Development & Aid, Environment, Headlines, Human Rights, Latin America & the Caribbean, Poverty & SDGs

COLOMBIA-ECUADOR: Coca Spraying Makes for Toxic Relations

Constanza Vieira

PUERTO ASÍS, Putumayo, Colombia, Jul 17 2007 (IPS) - Ecuador is making its final preparations to bring suit against Colombia in the International Court of Justice at The Hague over anti-coca spraying carried out by Colombia along their shared border. Quito had already given notice of its intentions.

María Fernanda Espinosa, Ecuador&#39s Foreign Minister. Credit: Ecuador Foreign Ministry

María Fernanda Espinosa, Ecuador's Foreign Minister. Credit: Ecuador Foreign Ministry

“I would go so far as to say that solving the spraying issue through diplomatic channels is no longer possible,” Ecuador’s Foreign Minister María Fernanda Espinosa said in Quito.

Colombia’s representatives would not even make a written record of a meeting held at the beginning of July with an Ecuadorean scientific commission, presenting evidence of the harm to human and animal health, crops and the environment caused by Colombian anti-drug spraying, the minister said on Monday.

Now Ecuador must move on from “the diplomatic and scientific levels, to a legal level,” Espinosa said.

Aerial spraying of a concentrated solution of glyphosate herbicide and other substances potentiating its effect, a toxic mix that kills any plant it touches, is part of the anti-drug and counterinsurgency Plan Colombia, financed by the United States.

Spraying is not limited to coca plantations, which produce the raw material for cocaine. Food crops are also destroyed, according to Colombian campesinos (peasant farmers). Colombia is the world’s leading cocaine producing country, and the U.S. is the largest consumer.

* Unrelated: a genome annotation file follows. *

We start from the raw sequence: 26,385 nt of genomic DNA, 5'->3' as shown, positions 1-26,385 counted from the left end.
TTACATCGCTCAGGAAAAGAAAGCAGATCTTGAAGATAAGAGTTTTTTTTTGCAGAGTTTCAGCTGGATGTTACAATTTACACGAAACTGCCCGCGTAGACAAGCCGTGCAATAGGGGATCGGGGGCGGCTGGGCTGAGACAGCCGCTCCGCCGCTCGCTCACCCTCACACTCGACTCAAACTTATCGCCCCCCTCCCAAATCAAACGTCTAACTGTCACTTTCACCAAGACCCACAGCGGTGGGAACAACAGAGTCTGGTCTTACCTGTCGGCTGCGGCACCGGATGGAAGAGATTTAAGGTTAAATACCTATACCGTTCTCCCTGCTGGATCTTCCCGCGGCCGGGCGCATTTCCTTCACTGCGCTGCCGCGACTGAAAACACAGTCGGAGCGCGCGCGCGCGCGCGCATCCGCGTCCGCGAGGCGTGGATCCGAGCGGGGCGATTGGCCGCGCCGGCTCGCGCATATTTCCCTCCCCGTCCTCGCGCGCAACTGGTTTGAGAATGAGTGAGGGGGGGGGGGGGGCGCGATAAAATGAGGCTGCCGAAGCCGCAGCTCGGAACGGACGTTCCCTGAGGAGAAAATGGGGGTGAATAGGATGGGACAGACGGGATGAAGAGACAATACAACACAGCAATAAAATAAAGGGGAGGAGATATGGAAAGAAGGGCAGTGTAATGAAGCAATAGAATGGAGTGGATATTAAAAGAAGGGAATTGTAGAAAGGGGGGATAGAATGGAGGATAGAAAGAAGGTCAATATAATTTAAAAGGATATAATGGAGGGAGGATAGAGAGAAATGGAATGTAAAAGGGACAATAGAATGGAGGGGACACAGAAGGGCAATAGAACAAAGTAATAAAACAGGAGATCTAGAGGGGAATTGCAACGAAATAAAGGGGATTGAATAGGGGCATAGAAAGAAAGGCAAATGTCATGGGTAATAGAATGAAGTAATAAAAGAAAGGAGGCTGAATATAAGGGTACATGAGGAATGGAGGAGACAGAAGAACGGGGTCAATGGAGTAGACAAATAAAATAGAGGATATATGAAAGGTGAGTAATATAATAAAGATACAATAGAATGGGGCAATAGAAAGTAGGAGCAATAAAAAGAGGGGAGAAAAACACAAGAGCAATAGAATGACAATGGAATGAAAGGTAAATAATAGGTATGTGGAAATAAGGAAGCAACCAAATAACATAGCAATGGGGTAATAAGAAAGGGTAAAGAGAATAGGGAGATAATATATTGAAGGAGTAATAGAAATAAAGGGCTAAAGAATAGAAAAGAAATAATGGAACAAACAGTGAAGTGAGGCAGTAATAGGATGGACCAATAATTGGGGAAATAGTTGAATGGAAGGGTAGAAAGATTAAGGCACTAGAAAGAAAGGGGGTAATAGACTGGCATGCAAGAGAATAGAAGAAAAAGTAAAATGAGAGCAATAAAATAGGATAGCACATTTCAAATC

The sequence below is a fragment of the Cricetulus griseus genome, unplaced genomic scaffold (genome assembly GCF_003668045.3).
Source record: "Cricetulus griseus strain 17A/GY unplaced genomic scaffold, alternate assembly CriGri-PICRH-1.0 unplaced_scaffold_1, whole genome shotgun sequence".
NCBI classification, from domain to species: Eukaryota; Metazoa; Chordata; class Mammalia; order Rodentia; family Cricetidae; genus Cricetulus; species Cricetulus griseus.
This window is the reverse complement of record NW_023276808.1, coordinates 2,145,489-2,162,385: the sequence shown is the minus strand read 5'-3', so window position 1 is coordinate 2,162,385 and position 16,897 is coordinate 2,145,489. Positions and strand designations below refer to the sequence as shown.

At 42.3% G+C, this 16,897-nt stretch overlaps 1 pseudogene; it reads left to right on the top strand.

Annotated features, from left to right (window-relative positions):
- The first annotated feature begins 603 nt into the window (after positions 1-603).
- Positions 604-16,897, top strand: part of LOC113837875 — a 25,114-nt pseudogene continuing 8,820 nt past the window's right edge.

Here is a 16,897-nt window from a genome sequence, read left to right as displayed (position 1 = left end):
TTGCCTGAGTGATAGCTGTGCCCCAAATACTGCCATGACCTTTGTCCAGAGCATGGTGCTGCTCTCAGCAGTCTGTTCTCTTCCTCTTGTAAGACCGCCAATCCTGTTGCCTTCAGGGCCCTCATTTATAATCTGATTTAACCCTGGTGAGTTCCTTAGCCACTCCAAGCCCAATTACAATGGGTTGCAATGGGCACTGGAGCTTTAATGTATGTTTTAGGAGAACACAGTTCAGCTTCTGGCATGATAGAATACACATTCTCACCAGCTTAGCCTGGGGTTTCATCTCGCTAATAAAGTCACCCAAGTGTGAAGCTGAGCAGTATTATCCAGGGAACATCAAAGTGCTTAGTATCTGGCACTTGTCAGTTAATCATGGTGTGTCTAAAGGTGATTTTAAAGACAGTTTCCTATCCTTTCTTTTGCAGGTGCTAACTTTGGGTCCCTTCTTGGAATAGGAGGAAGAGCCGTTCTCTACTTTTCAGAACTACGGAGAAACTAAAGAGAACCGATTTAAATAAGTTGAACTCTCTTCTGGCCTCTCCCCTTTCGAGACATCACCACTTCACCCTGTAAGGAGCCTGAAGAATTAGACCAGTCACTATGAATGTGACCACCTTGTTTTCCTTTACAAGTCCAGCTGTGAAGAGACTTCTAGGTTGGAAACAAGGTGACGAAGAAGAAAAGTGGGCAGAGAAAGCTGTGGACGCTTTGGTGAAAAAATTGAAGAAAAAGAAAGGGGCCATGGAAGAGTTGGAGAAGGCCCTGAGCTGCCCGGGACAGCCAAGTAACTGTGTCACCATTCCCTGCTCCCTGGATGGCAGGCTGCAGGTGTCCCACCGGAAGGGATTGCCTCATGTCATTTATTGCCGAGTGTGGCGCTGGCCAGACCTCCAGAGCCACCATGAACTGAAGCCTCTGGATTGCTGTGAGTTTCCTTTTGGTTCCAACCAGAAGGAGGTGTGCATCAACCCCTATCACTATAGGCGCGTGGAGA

Ecuadorean farmers never know whether they should sow their fields as, despite their government’s protests, Colombia was spraying along the border again, after a period when it abstained from spraying within 10 kilometres of the international boundary.

Bogotá claimed that Ecuadoreans were growing coca close to the border, but this was belied even by special envoys from El Tiempo, the Colombian newspaper with the largest circulation.

Spraying operations in guerrilla-controlled areas are carried out by DynCorp aeroplanes, contracted by the U.S. Department of Defence. The spray planes are escorted by Black Hawk helicopters specially rigged for counterinsurgency operations, which are also part of Plan Colombia.

There has been no glyphosate spraying along the border since January. This is partly due to the protests from Quito, and partly because spraying is carried out when the coca leaf is ready for harvesting.

In contrast, here in the southern Colombian department of Putumayo, forced manual eradication of the crops began in March. What appears to be a solution to the differences with Ecuador is, however, experienced as a nightmare by Colombian coca growers’ families.

“When the planes pass overhead, campesinos can seek shelter in their houses,” said Nydia Quintero, treasurer of the Campesino Association of South-Western Putumayo (ACSOMAYO).

But when a forced manual eradication operation takes place, “the army arrives, surrounds your farm and invades your land,” she said. “The eradicators come and start pulling up your plants, without permission from the owner of the farm, trampling on all the rights of the family who lives there,” she added.

“The children are terrified, and people run and hide. What’s more, they steal the chickens and the campesinos’ food stores,” said Quintero, who lives in the community of La Carmelita, in the municipality of Puerto Asís.

The ACSOMAYO member said that eradication teams in her region are made up of 300 soldiers and about 100 civilians.

In Puerto Vega-Teteyé, between the Putumayo River and the border with Ecuador, forced eradication began this month. The operation was preceded by the burning of houses and laboratories, Quintero told IPS.